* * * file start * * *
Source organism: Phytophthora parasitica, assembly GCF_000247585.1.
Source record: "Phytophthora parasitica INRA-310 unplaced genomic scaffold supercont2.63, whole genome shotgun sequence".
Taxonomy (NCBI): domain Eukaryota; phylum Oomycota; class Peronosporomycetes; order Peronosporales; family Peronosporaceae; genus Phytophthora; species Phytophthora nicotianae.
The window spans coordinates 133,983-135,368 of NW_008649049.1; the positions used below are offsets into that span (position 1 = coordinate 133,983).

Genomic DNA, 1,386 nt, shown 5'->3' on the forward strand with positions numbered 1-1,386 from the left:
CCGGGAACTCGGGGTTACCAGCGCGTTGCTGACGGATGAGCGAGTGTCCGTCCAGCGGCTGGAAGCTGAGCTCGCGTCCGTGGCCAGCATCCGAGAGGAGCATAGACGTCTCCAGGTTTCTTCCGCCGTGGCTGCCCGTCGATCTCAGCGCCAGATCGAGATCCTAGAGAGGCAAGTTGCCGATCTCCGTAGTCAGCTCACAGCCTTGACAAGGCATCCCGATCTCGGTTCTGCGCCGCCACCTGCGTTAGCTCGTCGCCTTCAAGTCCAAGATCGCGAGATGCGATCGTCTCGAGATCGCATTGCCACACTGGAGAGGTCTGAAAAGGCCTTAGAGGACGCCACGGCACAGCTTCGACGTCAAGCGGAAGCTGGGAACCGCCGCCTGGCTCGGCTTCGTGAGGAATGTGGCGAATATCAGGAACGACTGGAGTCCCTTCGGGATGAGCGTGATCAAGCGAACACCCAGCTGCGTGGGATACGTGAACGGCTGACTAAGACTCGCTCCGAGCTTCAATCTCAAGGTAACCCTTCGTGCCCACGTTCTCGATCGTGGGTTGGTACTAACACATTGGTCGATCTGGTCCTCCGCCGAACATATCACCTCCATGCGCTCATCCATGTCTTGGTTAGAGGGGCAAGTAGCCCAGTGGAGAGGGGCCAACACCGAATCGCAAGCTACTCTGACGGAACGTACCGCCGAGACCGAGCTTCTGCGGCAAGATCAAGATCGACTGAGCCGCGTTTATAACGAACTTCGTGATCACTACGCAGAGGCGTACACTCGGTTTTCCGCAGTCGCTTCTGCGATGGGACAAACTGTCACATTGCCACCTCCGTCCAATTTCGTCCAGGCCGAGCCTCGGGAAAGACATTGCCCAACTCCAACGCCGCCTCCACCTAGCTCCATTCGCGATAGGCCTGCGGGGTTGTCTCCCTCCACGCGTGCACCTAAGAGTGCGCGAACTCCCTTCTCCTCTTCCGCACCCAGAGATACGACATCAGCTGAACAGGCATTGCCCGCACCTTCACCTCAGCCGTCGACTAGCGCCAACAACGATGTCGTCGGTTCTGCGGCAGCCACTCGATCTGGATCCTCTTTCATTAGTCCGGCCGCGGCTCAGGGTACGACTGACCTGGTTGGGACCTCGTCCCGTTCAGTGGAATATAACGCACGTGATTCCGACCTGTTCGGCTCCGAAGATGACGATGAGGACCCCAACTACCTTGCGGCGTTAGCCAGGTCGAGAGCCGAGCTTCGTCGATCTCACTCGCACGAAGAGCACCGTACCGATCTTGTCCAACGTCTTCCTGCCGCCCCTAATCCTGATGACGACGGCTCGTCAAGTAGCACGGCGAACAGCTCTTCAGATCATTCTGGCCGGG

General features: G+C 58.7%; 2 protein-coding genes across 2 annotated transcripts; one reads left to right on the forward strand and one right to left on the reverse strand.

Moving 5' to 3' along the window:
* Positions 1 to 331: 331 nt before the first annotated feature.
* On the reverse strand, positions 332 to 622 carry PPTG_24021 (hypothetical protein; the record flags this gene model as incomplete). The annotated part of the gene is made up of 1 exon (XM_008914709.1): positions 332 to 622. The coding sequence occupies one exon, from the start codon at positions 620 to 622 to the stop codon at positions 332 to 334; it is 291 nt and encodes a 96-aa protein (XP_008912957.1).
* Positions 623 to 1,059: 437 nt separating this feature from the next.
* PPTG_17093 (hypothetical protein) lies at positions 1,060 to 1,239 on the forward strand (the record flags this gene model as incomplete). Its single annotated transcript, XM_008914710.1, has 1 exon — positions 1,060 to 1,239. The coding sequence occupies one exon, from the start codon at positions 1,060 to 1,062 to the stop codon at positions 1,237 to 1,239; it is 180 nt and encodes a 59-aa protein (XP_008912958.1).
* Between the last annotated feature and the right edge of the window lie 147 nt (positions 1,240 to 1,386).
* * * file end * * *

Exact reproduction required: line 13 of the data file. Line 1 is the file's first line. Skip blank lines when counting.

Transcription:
* Between the last annotated feature and the right edge of the window lie 147 nt (positions 1,240 to 1,386).